If there’s one thing we could use more of these days, it’s people saying “Thank You”.
That is the case this Saturday in Monroe when the Friends of Black Bayou open up the Black Bayou Lake National Wildlife Refuge from 10 am. – 3 p.m. for the annual Fall Celebration to say “thanks” to the refuge’s supporters and the community as a whole. It’s free and everybody’s welcome. There will be a few special events, including the release of a baby alligator snapping turtle at 11 a.m., free canoeing, guided nature walks and all kinds of exhibits and animals. There will also be a drawing for a Liquid Logic kayak, sale of native Louisiana flowers and loads of activities for kids. Kids events include face painting, birdhouse building with Home Depot and native dance exhibitions by the Boy Scouts Order of the Arrow.
And among my favorites, they’ll be jambalaya, fried fish and the famous Black Bayou Lake Mud Pie.
You could also bring the boat and tour the lake. The lake is open to fishing with a $2 launch fee. Please note that outboard motors can be no larger than 50 horsepower. And right now, the fishing is a bit slow since the lake is up about a foot due to recent rains.
The Masur Museum of Art, the ULM Museum of Natural History, Louisiana Purchase Gardens & Zoo, Louisiana Wildlife Federation, Monroe City Schools and the George Mouk Memorial Blood Drive will also be there. The refuge is located about a mile and a half north of CenturyTel on US 165 north.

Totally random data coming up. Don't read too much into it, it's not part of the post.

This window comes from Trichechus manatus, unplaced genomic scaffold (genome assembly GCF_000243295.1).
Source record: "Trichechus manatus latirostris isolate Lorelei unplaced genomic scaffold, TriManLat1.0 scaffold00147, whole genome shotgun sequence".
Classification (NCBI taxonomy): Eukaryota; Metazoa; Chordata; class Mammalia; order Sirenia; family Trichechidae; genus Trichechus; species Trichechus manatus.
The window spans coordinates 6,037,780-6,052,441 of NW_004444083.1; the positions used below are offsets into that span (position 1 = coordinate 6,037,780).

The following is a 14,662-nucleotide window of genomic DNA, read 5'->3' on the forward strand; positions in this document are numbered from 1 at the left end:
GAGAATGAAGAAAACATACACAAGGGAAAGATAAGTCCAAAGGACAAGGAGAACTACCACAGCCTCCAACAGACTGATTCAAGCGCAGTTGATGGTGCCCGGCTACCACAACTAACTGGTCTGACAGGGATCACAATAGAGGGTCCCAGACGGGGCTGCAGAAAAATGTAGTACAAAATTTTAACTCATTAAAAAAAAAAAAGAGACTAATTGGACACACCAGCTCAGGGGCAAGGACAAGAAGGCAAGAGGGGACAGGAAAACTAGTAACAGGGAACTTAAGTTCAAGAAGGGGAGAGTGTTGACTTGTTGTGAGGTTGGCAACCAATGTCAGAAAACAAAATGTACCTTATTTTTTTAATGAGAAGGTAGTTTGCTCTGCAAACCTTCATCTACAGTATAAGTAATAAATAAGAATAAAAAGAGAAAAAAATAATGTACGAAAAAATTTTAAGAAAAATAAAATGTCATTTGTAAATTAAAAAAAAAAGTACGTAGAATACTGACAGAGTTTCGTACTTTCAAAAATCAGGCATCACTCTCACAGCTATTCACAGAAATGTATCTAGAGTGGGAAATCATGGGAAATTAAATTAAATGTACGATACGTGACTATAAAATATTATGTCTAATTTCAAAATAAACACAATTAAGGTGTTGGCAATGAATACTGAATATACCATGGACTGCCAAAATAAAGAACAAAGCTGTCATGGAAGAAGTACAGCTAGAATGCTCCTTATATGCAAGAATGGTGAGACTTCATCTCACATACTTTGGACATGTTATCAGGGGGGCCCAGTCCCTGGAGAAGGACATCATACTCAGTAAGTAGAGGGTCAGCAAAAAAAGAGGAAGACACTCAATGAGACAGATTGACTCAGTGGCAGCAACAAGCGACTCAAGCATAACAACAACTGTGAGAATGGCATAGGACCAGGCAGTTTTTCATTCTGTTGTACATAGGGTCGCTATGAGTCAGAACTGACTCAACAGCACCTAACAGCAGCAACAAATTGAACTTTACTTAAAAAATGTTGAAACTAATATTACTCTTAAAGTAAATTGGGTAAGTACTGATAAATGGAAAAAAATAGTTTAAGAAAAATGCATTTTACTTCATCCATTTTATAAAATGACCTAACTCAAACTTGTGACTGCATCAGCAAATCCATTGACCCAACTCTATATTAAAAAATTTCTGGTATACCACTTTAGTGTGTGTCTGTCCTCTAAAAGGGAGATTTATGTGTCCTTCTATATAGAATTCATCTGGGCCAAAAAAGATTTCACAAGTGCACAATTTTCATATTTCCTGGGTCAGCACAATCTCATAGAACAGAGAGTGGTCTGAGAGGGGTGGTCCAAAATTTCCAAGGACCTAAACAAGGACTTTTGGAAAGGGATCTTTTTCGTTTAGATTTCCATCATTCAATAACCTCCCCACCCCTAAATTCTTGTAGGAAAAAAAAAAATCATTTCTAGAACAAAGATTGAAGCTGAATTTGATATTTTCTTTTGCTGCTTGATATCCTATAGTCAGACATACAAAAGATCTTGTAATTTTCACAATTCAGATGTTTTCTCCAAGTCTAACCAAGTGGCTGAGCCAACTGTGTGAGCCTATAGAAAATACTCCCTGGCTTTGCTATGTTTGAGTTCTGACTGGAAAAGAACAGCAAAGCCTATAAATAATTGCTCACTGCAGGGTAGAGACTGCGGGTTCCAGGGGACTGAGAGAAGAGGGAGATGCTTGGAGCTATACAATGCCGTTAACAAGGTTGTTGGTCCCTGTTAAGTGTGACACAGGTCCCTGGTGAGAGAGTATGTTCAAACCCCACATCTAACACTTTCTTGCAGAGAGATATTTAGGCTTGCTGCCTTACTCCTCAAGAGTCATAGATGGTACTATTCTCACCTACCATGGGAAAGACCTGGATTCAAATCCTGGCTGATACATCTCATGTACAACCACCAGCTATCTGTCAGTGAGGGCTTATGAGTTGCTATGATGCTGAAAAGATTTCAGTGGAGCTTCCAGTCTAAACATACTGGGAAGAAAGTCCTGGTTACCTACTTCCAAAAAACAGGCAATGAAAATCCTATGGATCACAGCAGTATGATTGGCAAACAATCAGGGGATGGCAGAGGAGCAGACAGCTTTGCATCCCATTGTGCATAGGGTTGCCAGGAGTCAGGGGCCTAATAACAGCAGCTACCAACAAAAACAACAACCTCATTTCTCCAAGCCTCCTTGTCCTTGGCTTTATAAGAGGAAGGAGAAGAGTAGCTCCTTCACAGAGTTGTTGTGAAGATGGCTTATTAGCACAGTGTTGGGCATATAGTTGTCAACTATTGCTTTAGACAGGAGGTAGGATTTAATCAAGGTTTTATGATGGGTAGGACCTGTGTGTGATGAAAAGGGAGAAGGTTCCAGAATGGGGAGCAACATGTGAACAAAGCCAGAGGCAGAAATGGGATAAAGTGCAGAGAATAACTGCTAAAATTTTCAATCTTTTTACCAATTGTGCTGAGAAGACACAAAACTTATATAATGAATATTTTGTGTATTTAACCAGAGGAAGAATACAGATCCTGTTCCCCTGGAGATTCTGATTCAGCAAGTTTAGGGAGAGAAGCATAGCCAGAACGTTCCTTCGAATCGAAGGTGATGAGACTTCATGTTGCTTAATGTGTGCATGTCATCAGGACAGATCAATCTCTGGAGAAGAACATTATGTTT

It’s hard to believe it has been 15 years since the refuge was established back in 1997. I still remember walking through the woods with Kelby Ouchley of the USFWS and my good friend Gary Farley to see the old dilapidated plantation home that Kelby and the Friends thought would make a great visitor’s center. Gary and I were asked to look at it to get a donation from the company we worked for to move the building to its current site so it could be renovated. Gary and I both laughed and told Kelby that he could build a brand new building for what it would take to restore that old home with holes in the roof and floor and fallen-in porch. Kelby said it just wouldn’t be the same. As usual, he was right.
They got the money, moved the old house out of the woods to its current location and got plenty of other donations to restore it beautifully. When the Friends group was formed, it rallied support from business,
civic and individual sectors in a way that I’ve never seen before. One of the leaders of that effort was George Mouk. He worked tirelessly to secure funding for Black Bayou projects. What they’ve done with the old house to turn it into a functioning Visitor’s Center is not just short of remarkable, it’s way past it. The development of the remainder of the refuge is just as remarkable — and enjoyable. It shows what people can do when they work together for a good cause. It’s a good day for you to come on out and enjoy the day. And it would be nice to say “thank you” back to the folks that discovered, mined and continue to polish this gem of the outdoors in northeast Louisiana.
For more information on the area, go to http://www.fws.gov/northlouisiana/blackbayoulake/
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